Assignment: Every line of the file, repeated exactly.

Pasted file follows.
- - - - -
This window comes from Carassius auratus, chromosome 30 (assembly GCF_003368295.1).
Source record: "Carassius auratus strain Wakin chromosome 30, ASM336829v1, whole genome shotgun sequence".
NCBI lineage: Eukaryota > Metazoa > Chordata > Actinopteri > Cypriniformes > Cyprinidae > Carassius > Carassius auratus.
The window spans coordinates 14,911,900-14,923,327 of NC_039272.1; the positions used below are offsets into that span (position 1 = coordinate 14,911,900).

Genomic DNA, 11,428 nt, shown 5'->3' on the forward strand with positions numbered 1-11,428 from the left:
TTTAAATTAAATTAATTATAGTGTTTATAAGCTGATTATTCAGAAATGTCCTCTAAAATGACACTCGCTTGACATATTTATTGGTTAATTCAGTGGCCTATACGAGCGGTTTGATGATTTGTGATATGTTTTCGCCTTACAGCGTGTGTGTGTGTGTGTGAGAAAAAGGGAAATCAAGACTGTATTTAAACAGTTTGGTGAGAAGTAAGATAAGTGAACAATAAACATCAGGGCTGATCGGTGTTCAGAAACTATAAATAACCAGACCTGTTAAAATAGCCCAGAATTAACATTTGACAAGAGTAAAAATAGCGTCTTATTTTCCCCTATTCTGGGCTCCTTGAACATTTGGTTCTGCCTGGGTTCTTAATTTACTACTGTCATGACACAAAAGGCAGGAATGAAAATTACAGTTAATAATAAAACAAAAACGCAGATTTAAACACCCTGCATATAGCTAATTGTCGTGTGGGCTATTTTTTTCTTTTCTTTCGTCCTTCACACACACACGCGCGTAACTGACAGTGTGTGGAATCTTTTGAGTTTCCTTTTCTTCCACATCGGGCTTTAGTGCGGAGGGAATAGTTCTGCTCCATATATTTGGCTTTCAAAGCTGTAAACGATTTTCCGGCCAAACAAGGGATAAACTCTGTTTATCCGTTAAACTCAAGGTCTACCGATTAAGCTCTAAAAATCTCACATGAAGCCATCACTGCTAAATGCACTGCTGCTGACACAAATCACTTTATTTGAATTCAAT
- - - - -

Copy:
This window comes from Carassius auratus, chromosome 30 (assembly GCF_003368295.1).
Source record: "Carassius auratus strain Wakin chromosome 30, ASM336829v1, whole genome shotgun sequence".
NCBI lineage: Eukaryota > Metazoa > Chordata > Actinopteri > Cypriniformes > Cyprinidae > Carassius > Carassius auratus.
The window spans coordinates 14,911,900-14,923,327 of NC_039272.1; the positions used below are offsets into that span (position 1 = coordinate 14,911,900).

Genomic DNA, 11,428 nt, shown 5'->3' on the forward strand with positions numbered 1-11,428 from the left:
TTTAAATTAAATTAATTATAGTGTTTATAAGCTGATTATTCAGAAATGTCCTCTAAAATGACACTCGCTTGACATATTTATTGGTTAATTCAGTGGCCTATACGAGCGGTTTGATGATTTGTGATATGTTTTCGCCTTACAGCGTGTGTGTGTGTGTGTGAGAAAAAGGGAAATCAAGACTGTATTTAAACAGTTTGGTGAGAAGTAAGATAAGTGAACAATAAACATCAGGGCTGATCGGTGTTCAGAAACTATAAATAACCAGACCTGTTAAAATAGCCCAGAATTAACATTTGACAAGAGTAAAAATAGCGTCTTATTTTCCCCTATTCTGGGCTCCTTGAACATTTGGTTCTGCCTGGGTTCTTAATTTACTACTGTCATGACACAAAAGGCAGGAATGAAAATTACAGTTAATAATAAAACAAAAACGCAGATTTAAACACCCTGCATATAGCTAATTGTCGTGTGGGCTATTTTTTTCTTTTCTTTCGTCCTTCACACACACACGCGCGTAACTGACAGTGTGTGGAATCTTTTGAGTTTCCTTTTCTTCCACATCGGGCTTTAGTGCGGAGGGAATAGTTCTGCTCCATATATTTGGCTTTCAAAGCTGTAAACGATTTTCCGGCCAAACAAGGGATAAACTCTGTTTATCCGTTAAACTCAAGGTCTACCGATTAAGCTCTAAAAATCTCACATGAAGCCATCACTGCTAAATGCACTGCTGCTGACACAAATCACTTTATTTGAATTCAAT